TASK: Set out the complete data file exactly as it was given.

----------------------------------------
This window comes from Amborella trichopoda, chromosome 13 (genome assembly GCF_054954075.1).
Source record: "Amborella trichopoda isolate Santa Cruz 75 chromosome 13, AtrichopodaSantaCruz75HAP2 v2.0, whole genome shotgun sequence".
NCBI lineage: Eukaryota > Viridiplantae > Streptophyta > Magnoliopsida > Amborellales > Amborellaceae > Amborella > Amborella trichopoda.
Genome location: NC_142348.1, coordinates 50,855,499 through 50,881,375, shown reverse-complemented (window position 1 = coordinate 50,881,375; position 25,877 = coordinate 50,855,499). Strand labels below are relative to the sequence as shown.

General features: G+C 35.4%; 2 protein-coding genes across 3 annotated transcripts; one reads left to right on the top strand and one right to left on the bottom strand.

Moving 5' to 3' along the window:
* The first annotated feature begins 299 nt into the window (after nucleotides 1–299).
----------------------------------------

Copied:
This window comes from Amborella trichopoda, chromosome 13 (genome assembly GCF_054954075.1).
Source record: "Amborella trichopoda isolate Santa Cruz 75 chromosome 13, AtrichopodaSantaCruz75HAP2 v2.0, whole genome shotgun sequence".
NCBI lineage: Eukaryota > Viridiplantae > Streptophyta > Magnoliopsida > Amborellales > Amborellaceae > Amborella > Amborella trichopoda.
Genome location: NC_142348.1, coordinates 50,855,499 through 50,881,375, shown reverse-complemented (window position 1 = coordinate 50,881,375; position 25,877 = coordinate 50,855,499). Strand labels below are relative to the sequence as shown.

General features: G+C 35.4%; 2 protein-coding genes across 3 annotated transcripts; one reads left to right on the top strand and one right to left on the bottom strand.

Moving 5' to 3' along the window:
* The first annotated feature begins 299 nt into the window (after nucleotides 1–299).